To Murder a Dissident

TrepashkinA former FSB official reveals past plots against Litvinenko.

A former FSB agent, Mikhail Trepashkin, has revealed that a former agency colleague attempted three times to recruit him for a “state-sponsored operation” to murder Aleksandr Litvinenko. Trepashkin was released on November 30th from a prison sentence widely considered politically-motivated. Speaking to the British Sunday Times, he asserted that the first attempt took place in September 2002, when he was approached by Victor, one of Litvinenko’s former colleagues.

“Victor told me that a very serious group had been set up to sort out all matters linked to Litvinenko and Berezovsky once and for all,” said Trepashkin. “He wanted me to help him track down a relative of Litvinenko who lived in Moscow. I suspected he was planning something nasty to put Litvinenko under pressure,” he added.

Two months later, Victor came back once again. This time, he told Trepashkin that the FSB was planning to “silence” both Litvinenko and Yuriy Felshtinsky, a history scholar residing in the United States. Felshtinsky had helped Litvinenko write a controversial book about alleged FSB involvement in series of apartment bombings in Moscow titled “The FSB is Blowing Russia Up.”

“He told me that a special group had been dispatched to Boston, where Felshtinsky was based, to carry out surveillance,” Trepashkin explained. “I was left with the clear impression that things were getting serious and that the FSB was preparing something against both men. I warned Litvinenko about it and he took it very seriously.”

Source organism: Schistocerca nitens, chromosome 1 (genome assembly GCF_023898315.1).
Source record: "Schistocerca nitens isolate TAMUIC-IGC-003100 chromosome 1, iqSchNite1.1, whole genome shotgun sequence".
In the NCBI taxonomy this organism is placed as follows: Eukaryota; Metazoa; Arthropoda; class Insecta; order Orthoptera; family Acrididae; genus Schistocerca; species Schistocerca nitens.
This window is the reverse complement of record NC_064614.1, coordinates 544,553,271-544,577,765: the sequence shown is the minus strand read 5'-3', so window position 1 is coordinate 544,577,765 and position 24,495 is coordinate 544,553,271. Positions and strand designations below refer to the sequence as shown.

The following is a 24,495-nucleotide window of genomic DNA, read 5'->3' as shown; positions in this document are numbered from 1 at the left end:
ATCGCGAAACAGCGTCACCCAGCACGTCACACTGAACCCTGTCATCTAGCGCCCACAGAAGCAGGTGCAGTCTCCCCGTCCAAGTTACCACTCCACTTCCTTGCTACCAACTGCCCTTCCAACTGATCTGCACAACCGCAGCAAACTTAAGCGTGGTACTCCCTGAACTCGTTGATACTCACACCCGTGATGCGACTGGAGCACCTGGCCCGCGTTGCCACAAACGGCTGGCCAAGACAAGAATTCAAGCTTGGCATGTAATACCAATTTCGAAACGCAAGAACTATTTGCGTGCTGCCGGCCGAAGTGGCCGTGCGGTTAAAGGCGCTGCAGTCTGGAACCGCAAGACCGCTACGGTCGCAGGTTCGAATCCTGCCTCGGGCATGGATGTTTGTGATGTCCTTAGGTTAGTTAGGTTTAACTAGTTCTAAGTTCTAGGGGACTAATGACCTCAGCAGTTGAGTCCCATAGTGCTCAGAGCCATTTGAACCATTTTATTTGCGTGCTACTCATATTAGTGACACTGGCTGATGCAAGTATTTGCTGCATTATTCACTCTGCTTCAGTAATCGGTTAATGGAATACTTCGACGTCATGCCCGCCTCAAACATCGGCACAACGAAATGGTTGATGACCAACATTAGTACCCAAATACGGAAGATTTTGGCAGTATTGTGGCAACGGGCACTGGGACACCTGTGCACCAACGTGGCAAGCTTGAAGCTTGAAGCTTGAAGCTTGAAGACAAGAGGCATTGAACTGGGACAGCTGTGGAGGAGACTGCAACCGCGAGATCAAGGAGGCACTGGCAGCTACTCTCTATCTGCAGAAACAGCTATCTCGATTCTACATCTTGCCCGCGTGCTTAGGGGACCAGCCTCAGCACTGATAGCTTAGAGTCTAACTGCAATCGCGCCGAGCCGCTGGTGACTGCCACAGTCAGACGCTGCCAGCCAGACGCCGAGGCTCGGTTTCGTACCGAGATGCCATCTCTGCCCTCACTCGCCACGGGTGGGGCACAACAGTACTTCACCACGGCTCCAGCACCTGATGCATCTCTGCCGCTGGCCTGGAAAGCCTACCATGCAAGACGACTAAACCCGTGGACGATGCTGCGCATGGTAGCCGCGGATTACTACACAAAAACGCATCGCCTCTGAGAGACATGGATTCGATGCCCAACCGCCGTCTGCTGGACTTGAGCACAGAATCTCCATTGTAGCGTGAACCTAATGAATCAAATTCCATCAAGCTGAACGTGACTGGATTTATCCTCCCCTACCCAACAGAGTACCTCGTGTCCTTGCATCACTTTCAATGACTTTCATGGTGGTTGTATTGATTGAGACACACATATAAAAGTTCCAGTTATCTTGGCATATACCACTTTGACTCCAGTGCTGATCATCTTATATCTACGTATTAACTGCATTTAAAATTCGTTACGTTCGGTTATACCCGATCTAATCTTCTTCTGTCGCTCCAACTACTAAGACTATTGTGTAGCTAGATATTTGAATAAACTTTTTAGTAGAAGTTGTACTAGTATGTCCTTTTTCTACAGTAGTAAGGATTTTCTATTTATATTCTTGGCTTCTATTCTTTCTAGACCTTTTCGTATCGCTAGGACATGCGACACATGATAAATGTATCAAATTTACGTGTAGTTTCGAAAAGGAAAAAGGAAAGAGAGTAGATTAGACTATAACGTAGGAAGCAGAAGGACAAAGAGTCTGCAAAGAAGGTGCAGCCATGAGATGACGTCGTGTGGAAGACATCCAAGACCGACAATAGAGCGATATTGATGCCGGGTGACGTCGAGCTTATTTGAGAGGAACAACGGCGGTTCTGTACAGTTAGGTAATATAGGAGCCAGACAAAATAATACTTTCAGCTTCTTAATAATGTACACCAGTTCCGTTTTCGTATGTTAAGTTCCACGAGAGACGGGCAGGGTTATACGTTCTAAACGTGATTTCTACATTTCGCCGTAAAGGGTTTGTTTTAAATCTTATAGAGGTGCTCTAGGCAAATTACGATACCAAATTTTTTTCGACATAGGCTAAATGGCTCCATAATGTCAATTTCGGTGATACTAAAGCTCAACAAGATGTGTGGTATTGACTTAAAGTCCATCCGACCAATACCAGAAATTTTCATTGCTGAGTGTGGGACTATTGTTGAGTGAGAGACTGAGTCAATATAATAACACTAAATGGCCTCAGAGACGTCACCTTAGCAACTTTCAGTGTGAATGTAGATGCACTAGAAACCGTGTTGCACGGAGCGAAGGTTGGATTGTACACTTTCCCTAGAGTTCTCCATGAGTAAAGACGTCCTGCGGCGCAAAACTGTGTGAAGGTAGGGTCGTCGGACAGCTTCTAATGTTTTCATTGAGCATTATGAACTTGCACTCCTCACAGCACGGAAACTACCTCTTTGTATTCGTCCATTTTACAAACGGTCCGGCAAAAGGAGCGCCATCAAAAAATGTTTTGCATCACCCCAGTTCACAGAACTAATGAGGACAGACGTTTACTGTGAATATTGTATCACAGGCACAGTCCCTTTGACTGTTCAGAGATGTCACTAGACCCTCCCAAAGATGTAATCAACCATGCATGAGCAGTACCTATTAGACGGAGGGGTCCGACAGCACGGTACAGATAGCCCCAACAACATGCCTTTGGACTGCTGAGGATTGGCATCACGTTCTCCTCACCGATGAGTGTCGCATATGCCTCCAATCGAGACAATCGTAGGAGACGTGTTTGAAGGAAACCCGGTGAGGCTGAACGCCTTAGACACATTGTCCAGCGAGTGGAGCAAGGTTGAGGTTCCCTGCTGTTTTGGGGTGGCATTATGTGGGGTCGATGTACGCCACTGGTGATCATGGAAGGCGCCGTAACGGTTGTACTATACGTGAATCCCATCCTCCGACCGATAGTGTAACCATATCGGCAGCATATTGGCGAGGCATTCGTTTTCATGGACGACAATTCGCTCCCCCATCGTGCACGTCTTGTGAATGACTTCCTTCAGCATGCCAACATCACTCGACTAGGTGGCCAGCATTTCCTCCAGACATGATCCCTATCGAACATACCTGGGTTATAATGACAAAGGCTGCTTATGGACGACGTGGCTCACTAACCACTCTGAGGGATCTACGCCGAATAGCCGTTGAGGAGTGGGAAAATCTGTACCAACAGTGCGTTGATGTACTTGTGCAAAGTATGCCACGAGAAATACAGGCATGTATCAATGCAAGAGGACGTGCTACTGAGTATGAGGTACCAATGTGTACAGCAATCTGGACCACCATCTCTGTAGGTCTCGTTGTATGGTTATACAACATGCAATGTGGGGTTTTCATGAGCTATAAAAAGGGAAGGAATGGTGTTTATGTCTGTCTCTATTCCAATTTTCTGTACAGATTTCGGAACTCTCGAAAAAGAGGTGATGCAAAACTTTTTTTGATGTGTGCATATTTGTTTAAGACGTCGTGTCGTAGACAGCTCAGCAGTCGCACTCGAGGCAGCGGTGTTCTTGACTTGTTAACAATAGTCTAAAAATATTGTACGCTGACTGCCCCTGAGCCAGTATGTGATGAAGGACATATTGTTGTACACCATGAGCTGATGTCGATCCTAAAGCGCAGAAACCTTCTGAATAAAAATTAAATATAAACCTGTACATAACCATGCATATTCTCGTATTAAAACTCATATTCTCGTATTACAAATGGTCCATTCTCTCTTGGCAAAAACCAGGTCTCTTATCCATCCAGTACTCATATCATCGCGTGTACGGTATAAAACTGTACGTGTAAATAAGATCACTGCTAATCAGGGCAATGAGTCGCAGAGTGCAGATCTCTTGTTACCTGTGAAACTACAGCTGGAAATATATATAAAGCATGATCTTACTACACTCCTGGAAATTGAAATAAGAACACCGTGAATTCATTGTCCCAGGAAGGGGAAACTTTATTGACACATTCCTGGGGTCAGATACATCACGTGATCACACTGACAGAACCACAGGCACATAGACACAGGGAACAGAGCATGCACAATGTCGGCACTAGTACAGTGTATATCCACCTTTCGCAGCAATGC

The third meeting took place at the start of 2003. This time, he told Trepashkin that his contacts in the FSB wanted him to travel to London and meet Litvinenko in a hotel. “He said that all I had to do was get together with him so that other agents could get him in their sights and start 24-hour surveillance,” Trepashkin recalled.

The former FSB agent added that as soon as he heard about Litvinenko’s poisoning in 2006, “everything Victor said to me finally fell into place… From the first moment, I had no doubt the FSB was behind his killing and I realized that Viktor had not been bluffing.” Litvinenko was poisoned with radioactive polonium in November 2006, and he accused President Vladimir Putin of involvement on his deathbed.

“This could not have been carried out without the help of state structures,” Trepashkin said. “Litvinenko was killed out of revenge and to send the message that no one is safe, no matter where you flee, if you throw dirt at the FSB.”

On November 30th, Trepashkin was freed after four years behind bars. For two of the years, his friends and family were barred from visiting him. Seven months were spent in solitary confinement.

The former agent was one of the participants in a now legendary 1998 press-conference, where a group of FSB officers charged their superiors with involvement in organized crime and targeted assassinations. Litvinenko was one of the leaders of the conference.

In 2002, Trepashkin, a lawyer by training, spoke out for Litvinenko. He was also deeply involved in the investigation of a series of apartment bombings that shook Moscow in 1999. The bombings were used in part to justify the second Chechen War, and have never been fully investigated.

Trepashkin was arrested on October 22nd, 2003, on the eve of an investigative trial into the bombings. He was planning to present his findings, which may have implicated Russian security forces. The basis for his arrest was a handgun found in his automobile, and on May 19th, 2004, he was convicted of illegally storing a firearm, as well as divulging state secrets. He was sentenced to four years in a prison colony.

“I was often threatened and there were times I thought I would not make it out alive, but they didn’t break me. Nor did they manage to silence me. I won’t flee abroad. I see it as my duty to continue speaking out, even if I don’t feel safe.”